Owls have extremely quiet low speed gliding flight. Unfortunately their feathers are not waterproof so you can't simply fit owl feathers to an aircraft; however I'm sure someone is working on it.
243 posts • joined 14 Aug 2007
I still remember the shock I got when I received an Apricot (IBM rip-off, not actually compatible) and found that, as with all PCs of the period, the only way to edit text was with Edlin. Having been used to the BBC Micro I thought, what sort of rubbish is this?
(But unlike the BBC Micro, it was portable, which was vital for my work, with an integrated LCD screen, as well as taking a full length expansion card that I needed for IEEE interface. It did the job and became an old friend, so in the end I was quite sad when the LCD screen eventually went the way they do.)
OK the research is flawed and alarmist - but the basic idea looks as if it could be feasible so long as you are content to target a limited group of the population.
This highlights the fact that biometrics must be really good if it's to be used for anything important.
It would be OK if they didn't raise an obviously false alarm so often. Windows requires me to click to confirm it's OK every time I copy a jpg from my local NAS to my PC (although I can use a browser to copy a jpg from the real internet without any warning.) Etc., etc. It's a bit like car and burglar alarms, everyone knows that it's highly unikely to be an actual thief and takes no notice.
How can hard-up local trading standards officers deal effectively with huge national and multi-national companies? It's not just safety, we need a national trading standards enforcement agency.
And the myth that eBay are just putting buyers and sellers in contact with each other needs to be smashed. They do a lot more than that,and they shouldn't be allowed to profit from the sale of dangerous items.
Some updates to my Motorola One have reduced battery usage.
Having said that, from an environmental point of view replaceable batteries should be mandatory, althoujgh this is only one aspect of reducing the number of devices thrown away because they can't be repaired or updated.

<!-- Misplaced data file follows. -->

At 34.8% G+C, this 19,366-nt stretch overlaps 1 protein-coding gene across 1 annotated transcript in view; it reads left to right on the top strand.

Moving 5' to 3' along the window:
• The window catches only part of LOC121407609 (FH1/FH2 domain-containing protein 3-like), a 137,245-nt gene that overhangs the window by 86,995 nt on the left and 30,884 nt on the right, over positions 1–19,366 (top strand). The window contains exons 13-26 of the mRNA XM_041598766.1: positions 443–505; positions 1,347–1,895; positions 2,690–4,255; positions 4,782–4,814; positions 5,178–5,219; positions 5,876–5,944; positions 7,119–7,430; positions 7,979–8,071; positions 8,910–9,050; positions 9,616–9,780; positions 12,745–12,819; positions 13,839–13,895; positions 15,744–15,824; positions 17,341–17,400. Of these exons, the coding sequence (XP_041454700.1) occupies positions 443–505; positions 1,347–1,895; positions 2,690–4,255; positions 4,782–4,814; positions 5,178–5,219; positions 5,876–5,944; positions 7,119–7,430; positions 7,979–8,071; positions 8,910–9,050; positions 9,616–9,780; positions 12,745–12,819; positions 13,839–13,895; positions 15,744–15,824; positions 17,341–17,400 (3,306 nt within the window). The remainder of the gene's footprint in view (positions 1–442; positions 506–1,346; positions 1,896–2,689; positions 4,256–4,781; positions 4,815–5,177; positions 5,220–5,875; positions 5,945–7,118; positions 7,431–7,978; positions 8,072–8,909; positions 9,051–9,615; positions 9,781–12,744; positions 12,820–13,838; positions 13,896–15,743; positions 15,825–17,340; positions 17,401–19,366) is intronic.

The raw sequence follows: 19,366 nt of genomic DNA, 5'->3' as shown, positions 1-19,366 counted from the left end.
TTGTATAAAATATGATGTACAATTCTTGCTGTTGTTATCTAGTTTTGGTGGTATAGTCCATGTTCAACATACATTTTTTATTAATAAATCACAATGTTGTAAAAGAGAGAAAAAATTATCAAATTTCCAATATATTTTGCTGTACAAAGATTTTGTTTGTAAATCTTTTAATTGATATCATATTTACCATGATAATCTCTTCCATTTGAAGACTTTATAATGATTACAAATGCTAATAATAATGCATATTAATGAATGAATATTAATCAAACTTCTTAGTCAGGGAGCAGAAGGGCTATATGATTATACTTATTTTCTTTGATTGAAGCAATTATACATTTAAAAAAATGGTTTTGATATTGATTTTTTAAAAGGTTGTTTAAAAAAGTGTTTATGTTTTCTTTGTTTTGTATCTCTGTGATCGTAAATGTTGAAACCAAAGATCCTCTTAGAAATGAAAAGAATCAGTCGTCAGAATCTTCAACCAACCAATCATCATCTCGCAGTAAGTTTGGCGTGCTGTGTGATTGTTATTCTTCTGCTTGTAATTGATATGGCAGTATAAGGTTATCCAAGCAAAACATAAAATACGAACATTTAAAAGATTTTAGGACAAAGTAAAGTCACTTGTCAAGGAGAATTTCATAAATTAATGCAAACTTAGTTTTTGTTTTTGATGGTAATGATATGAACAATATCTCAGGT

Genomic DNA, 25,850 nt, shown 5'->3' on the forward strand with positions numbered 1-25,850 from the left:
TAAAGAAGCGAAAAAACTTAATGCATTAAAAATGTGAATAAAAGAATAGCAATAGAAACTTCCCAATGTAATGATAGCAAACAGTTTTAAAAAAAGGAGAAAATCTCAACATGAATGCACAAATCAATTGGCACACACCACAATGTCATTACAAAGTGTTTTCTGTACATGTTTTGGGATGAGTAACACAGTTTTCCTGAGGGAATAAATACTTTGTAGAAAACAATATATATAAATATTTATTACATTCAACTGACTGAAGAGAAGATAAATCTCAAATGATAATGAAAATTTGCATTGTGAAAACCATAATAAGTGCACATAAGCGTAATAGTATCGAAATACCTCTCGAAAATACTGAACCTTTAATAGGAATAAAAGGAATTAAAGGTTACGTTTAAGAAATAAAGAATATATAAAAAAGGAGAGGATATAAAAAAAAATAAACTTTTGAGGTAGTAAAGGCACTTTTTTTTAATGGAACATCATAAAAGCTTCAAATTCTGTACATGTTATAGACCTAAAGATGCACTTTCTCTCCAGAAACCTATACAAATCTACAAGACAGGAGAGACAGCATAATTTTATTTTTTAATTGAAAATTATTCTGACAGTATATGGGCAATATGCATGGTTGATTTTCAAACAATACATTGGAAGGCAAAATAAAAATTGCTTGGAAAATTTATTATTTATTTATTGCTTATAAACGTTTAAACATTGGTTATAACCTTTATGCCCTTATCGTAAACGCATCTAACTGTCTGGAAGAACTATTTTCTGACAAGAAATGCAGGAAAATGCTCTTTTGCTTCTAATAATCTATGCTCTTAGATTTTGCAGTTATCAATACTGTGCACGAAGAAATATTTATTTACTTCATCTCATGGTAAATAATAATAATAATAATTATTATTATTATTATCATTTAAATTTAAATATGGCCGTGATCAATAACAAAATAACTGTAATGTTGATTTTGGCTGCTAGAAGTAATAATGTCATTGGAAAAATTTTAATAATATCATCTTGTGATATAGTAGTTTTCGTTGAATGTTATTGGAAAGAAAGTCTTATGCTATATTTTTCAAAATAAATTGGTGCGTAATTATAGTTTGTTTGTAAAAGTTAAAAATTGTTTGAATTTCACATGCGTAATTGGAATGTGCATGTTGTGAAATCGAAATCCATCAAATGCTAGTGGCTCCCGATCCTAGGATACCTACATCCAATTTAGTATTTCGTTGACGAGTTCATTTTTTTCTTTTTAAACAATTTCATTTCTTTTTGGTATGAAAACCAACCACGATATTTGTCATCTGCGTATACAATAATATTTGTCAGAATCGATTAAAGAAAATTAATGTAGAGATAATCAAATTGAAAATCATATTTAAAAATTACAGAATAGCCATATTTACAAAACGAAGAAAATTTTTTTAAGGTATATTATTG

I suspect that most of the cost of a hearing aid is in the measurement and adjustment by a professional. In the UK of course hearing aids are completely free to those who need them, and you even get free batteries. The hearing aids supplied by the NHS are comparable with those supplied commercially.
If you have to pay, and have only mild or moderate hearing loss, some sort of amplifying device that doesn't need adjustment by a professional could be adequate. But I have moderate hearing loss and would not be without a proper aid. If you don't want to be left out of the conversation you need all the help you can get.
Of course no hearing aid is a substitute for good natural hearing. As an acoustics professional I had spent years telling people this fact to help persuade them to protect their ears against loud sounds, so I wan't surprised to experience it myself.
Human driving depends on the fiction that people can continuously pay attention to the road ahead (which itself is known to be false) while at the same time taking note of traffic and direction signs, the rear view mirror, the speedometer and so on. Learning to drive pushes a lot of this impossible workload into the subconscious mind. But when our own automated natural intelligence goes wrong, it can result in accidents where people apparently haven't seen a pedestrian or cyclists that was in plain sign, and they have no idea why.
AI doesn't suffer from this problem, and neither should it deliberately disobey traffic rules as most human drivers do from time to time. but it has two other problems. Firstly current implementations seem to make more mistakes than humans in categorising what is in vision. This will presumably improve. But secondly, not actually being intelligent, it cannot grasp what is going on in a situation, in terms of the intentions and likely actions of human participants. This would be a big step beyond curent AI. I suspect that in complex situations such as inner city driving we will need to rely on human intelligence for a long time yet, and this is where the accidents involving pedestrians and cyclists occur. For these situations some automated assistance to human driving is available, but that brings the problem that humans hate making effort, and the more help you give them, the less work they do themselves. We will need some good psychology to overcome this.